Authors: Walzik, David
Zimmer, Philipp
Joisten, Niklas
Proschinger, Sebastian
Kuhwand, Puya
Rademacher, Annette
Warnke, Clemens
Title: Fitness, physical activity, and exercise in multiple sclerosis
Other Titles: a systematic review on current evidence for interactions with disease activity and progression
Language (ISO): en
Abstract: Background A moderate to high level of physical activity, including regular exercise, represents an established behavioral and rehabilitative approach for persons with multiple sclerosis (pwMS). Although being increasingly proposed to limit disease activity and progression, high-quality evidence is lacking. Objective The objective of the study is to provide valuable information for MS clinicians and researchers by systematically evaluating the current state of evidence (i) whether exercise interventions affect established clinical measures of disease activity and progression in pwMS (i.e., EDSS, relapse rate, lesion load, brain volume, MSFC) and (ii) how the physical activity and fitness level interact with these measures. Methods Literature search was conducted in MEDLINE, EMBASE, CINAHL, and SPORTDiscus. Evaluation of evidence quality was done based on standards published by The American Academy of Neurology. Results It is likely that exercise improves the MSFC score, whereas the EDSS score, lesion load, and brain volume are likely to remain unchanged over the intervention period. It is possible that exercise decreases the relapse rate. Results from cross-sectional studies indicate beneficial effects of a high physical activity or fitness level on clinical measures which, however, is not corroborated by high evidence quality. Conclusions A (supportive) disease-modifying effect of exercise in pwMS cannot be concluded. The rather low evidence quality of existing RCTs underlines the need to conduct more well-designed studies assessing different measures of disease activity or progression as primary end points. A major limitation is the short intervention duration of existing studies which limits meaningful exercise-induced effects on most disability measures. Findings from cross-sectional studies are difficult to contextualize regarding clinical importance due to their solely associative character and low evidence quality.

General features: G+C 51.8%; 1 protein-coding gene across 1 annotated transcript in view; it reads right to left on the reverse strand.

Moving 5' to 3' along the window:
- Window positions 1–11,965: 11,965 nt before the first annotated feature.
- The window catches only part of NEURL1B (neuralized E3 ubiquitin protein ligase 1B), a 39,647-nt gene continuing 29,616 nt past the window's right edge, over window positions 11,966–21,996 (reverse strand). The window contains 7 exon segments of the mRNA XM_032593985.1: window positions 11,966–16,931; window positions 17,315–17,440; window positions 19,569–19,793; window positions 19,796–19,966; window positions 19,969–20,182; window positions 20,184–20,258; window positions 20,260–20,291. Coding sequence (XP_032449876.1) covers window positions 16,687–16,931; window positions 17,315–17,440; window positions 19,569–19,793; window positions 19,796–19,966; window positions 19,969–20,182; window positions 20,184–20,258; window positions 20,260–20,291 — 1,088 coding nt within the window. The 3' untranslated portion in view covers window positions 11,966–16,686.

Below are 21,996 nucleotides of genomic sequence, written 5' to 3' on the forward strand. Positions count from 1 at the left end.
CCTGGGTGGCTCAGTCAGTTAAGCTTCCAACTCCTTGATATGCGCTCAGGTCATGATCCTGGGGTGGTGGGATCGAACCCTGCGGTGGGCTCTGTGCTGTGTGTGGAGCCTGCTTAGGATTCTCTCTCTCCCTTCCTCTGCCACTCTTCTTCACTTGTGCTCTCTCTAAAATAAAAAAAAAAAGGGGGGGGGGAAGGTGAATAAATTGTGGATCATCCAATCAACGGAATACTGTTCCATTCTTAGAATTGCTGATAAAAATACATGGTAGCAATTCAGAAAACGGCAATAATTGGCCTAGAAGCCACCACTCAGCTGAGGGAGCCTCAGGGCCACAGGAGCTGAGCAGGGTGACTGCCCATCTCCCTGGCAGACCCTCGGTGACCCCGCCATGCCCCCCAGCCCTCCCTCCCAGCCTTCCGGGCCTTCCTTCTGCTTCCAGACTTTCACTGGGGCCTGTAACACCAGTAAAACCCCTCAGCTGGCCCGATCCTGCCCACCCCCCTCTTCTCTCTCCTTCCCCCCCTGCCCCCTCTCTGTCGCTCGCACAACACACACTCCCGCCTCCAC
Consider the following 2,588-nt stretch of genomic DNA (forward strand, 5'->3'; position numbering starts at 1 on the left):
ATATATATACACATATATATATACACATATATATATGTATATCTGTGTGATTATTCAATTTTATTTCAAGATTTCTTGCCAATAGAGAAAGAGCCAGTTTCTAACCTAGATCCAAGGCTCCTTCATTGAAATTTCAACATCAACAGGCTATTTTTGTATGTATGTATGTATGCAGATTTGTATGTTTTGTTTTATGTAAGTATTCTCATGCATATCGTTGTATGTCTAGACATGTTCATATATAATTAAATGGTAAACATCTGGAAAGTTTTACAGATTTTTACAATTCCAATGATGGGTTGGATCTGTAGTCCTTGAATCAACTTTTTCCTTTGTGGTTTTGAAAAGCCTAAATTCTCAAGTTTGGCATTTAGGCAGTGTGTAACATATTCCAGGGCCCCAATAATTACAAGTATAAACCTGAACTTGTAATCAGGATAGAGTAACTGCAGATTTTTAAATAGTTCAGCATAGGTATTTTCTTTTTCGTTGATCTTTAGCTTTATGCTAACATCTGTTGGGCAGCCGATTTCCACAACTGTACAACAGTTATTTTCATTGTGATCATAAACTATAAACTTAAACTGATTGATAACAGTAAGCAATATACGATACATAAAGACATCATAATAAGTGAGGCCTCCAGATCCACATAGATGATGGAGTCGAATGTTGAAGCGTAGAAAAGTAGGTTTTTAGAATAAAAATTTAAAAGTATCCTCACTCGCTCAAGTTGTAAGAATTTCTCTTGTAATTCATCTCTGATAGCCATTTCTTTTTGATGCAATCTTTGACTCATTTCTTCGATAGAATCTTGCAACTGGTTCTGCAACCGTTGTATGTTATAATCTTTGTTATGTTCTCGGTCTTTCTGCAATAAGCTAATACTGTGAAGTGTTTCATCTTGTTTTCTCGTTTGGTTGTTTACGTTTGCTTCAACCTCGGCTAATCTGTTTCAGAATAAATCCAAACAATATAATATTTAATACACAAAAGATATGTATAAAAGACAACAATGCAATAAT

Subject Headings: Physical exercise
Evidence based
Physical activity
Magnetic resonance imaging
Systematic review
Subject Headings (RSWK): Körperliche Aktivität |
Rehabilitation |
Multiple Sklerose |
Issue Date: 2022-01-27
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Appears in Collections:Institut für Sport und Sportwissenschaft

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